On CBeebies, the BBC service for little children, there’s a programme called Treasure Champs, which aims to teach young viewers about their feelings, and how to manage them. In one episode, the character Barry – a blue rectangle with pink eyebrows – is glum about the result of his football match.
“We lost,” says Barry.
“It doesn’t matter!” says Kari.
“It was my fault. I let all the goals in.”
“I don’t understand why you’re so sad. Just forget about it.”
“Why not? It’s just a game.”
“You’re not showing a lot of empathy, Kari. It means putting yourself in someone else’s shoes.”
“Your shoes won’t fit me, Barry.”
As definitions go, Barry’s one seems a pretty good one for empathy – it’s about projecting yourself into somebody’s mind to feel what they feel. And as the episode goes on to tell its young audience, understanding other people’s feelings is important.
In the adult world, however, the virtues of empathy are less clear. As the pandemic pushes us into isolation, culture wars rage, and disinhibited cruelty brews on social media, it feels a little controversial to suggest that empathy has downsides. Yet in recent years, researchers have found that misplaced empathy can be bad for you and others, leading to exhaustion and apathy, and preventing you from helping the very people you need to. Worse, people’s empathetic tendencies can even be harnessed to manipulate them into aggression and cruelty. So, if not empathy, what should we aim to feel instead?
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The word empathy comes from the German word “Einfühlung”, coined in the late 1800s, which might broadly translate as “feeling into”. But as psychologist Judith Hall of Northeastern University wrote in Scientific American last month, “empathy is a fundamentally squishy term”. Some see it as the ability to read their fellow human beings, or simply feeling connected to people, while others see it as more of a moral stance about showing concern for others. Even researchers disagree when they are studying it.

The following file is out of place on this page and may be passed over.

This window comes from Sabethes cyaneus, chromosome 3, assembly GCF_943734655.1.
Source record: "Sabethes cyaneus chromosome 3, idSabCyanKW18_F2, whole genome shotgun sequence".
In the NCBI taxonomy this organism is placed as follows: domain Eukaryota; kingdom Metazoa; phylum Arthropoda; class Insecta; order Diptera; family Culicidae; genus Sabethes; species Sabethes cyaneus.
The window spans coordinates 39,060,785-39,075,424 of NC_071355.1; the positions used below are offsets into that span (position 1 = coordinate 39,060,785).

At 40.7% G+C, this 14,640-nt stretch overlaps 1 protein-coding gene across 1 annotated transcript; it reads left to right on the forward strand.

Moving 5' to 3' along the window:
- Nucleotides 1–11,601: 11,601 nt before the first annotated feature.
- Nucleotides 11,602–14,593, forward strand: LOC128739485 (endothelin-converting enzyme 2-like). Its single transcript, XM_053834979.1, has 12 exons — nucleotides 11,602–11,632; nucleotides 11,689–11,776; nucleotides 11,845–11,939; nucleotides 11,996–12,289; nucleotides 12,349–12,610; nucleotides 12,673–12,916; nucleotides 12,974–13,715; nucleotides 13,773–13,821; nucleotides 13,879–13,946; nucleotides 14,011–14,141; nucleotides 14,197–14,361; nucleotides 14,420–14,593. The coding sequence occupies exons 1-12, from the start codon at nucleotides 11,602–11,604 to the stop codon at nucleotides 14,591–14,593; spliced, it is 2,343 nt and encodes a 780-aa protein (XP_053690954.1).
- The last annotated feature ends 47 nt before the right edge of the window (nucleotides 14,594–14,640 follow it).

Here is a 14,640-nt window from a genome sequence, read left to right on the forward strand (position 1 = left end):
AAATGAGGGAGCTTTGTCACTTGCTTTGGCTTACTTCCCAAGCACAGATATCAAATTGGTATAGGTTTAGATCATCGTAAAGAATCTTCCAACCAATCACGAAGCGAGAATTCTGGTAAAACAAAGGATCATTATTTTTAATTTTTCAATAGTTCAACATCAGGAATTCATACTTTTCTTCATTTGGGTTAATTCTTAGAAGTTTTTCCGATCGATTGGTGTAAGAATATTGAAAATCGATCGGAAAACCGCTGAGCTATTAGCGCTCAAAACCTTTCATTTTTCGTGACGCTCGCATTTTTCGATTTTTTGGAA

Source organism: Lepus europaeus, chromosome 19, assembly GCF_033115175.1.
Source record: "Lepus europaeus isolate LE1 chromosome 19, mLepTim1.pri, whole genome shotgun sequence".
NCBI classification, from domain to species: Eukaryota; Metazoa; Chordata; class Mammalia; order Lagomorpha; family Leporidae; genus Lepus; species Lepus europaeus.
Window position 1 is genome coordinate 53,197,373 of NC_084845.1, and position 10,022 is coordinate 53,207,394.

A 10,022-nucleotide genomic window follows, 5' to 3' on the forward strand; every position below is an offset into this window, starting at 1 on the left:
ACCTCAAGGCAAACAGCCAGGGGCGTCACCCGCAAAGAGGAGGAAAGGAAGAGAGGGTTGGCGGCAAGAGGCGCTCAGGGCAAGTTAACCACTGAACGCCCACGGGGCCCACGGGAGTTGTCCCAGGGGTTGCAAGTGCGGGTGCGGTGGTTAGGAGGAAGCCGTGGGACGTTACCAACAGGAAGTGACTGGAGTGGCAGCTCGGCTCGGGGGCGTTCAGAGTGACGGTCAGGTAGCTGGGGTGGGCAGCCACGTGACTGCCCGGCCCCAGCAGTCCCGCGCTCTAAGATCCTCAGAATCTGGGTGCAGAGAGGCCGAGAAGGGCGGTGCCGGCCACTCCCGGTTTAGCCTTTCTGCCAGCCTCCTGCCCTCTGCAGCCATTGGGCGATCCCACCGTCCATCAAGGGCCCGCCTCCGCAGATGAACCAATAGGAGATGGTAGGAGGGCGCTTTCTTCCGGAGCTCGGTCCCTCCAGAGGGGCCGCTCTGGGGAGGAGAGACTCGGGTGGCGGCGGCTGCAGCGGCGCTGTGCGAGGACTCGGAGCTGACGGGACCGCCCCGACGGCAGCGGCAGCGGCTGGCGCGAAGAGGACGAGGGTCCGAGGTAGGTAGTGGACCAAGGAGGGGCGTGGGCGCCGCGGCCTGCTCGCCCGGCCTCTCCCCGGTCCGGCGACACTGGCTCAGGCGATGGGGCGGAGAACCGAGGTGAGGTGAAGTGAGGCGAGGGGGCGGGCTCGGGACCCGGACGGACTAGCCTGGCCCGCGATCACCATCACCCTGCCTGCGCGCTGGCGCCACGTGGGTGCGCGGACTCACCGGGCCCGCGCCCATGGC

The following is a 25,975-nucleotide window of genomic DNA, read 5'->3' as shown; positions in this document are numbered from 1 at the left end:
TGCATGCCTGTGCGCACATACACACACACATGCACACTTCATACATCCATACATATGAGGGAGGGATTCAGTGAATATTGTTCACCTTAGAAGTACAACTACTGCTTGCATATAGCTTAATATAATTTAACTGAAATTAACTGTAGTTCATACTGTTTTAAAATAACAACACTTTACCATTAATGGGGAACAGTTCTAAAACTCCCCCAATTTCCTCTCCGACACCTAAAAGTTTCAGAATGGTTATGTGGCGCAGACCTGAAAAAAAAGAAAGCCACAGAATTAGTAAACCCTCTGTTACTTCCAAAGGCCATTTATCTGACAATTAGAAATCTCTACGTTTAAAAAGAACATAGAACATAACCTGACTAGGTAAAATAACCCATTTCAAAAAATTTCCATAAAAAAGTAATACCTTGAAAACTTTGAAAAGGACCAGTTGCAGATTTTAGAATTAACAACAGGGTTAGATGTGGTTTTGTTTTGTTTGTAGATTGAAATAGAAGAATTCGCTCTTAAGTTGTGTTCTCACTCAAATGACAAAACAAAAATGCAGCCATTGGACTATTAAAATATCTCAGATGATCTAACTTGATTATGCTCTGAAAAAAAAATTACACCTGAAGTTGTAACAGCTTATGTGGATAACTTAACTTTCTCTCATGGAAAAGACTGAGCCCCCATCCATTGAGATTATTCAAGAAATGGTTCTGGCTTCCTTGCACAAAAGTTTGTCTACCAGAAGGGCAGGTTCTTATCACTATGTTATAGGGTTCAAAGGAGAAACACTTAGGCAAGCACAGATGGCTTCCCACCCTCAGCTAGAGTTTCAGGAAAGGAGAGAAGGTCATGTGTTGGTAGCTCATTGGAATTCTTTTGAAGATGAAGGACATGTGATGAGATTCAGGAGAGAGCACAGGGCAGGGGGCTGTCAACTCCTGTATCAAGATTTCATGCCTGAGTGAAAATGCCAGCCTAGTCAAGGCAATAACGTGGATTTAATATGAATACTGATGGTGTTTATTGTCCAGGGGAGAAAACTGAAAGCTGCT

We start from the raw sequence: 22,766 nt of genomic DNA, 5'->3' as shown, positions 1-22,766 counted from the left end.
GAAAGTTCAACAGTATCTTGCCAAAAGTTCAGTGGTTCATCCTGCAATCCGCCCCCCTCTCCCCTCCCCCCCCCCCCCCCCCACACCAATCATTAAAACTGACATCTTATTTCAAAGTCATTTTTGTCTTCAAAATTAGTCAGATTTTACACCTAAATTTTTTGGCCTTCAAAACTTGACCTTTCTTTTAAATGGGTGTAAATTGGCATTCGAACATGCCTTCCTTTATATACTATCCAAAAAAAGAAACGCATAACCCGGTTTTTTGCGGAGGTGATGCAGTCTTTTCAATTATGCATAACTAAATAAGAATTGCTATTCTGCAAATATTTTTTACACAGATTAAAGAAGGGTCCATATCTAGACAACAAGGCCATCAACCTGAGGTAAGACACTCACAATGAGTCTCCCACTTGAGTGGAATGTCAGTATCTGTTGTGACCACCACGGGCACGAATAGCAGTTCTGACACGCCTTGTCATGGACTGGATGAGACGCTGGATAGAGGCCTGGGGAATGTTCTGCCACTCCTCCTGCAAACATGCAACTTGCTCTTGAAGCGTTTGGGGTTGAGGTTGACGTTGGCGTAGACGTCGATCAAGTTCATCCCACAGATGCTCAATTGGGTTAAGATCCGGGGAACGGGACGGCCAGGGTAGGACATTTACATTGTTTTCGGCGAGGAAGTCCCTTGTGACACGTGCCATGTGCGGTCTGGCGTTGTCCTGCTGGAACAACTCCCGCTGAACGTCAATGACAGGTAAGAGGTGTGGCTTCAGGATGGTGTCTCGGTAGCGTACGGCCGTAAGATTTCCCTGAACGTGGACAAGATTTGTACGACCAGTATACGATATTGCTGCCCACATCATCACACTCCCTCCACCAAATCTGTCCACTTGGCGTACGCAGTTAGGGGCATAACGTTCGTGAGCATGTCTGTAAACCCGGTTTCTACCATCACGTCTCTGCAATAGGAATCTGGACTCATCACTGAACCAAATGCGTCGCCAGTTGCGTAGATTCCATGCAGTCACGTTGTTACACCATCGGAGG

Still, “despite the conceptual squishiness, most people view empathy as having something to do with understanding what other people are going through and being concerned about them”, writes Hall.
The Covid-19 pandemic has tested our ability to empathise with strangers (Credit: Getty Images)
Paul Bloom, a psychologist at Yale University, defines empathy specifically as the act of stepping into someone’s mind to experience their feelings – and it’s this that he takes issue with. “Even in this narrow sense, empathy might seem like an obvious force for good. Common sense tells us that experiencing someone else’s pain will motivate us to care about and help that person,” he writes in the journal Trends in Cognitive Sciences. However, it leads to some tricky moral dilemmas.
To illustrate why, Bloom tells the story of a 10-year-old girl called Sheri Summers, who has a fatal disease. Doctors have placed Sheri on a waiting list for a treatment that will relieve her pain, and potentially prolong her life. Sadly, this very bright, very brave girl learns she has weeks or months before that happens.
Imagine how that feels, and how it will affect Sheri’s life. What would you do if you had the opportunity to bump her up to the top of the list?
When participants in a study were presented with Sheri’s (fictional) story, encouraging them to feel empathy for her, around three-quarters moved her up the list to get her treatment earlier.
Yet as Bloom points out, doing so could mean every other child above her on the list would have to wait even longer, many of whom might be more deserving.
This is an example of what psychologists call the “identifiable victim effect”. People are much more likely to open their hearts – or wallets – when there is a visible beneficiary whose pain could be alleviated. The charity that campaigns with a single story of a named, suffering child may win more donations compared with the charity that deploys statistics describing 1,000 anonymous children.
As journalist Tiffanie Wen wrote for BBC Future recently, this effect can also help explain why many people become numb to the deaths of strangers caused by the coronavirus – which passed one million this week – yet be in up in arms about the minor loss of personal freedoms they more directly experience. For most of us, the worst suffering of the pandemic goes unwitnessed.
Charity campaigns may be more effective when there are single 'identifiable victims' (Credit: Getty Images)
There’s nothing wrong with using personal stories to raise awareness of a worthy cause, of course, but the identifiable victim effect does nonetheless siphon billions of dollars away from where it could do more good for a greater number of people. If your goal was to help as many children as possible, a dollar spent on deworming programmes in the developing world, for instance, would go significantly further than a dollar donated in the US for an expensive medical procedure. It can be even harder to attract attention to problems that have no identifiable victim at all, such as future generations affected by climate change, who do not exist yet.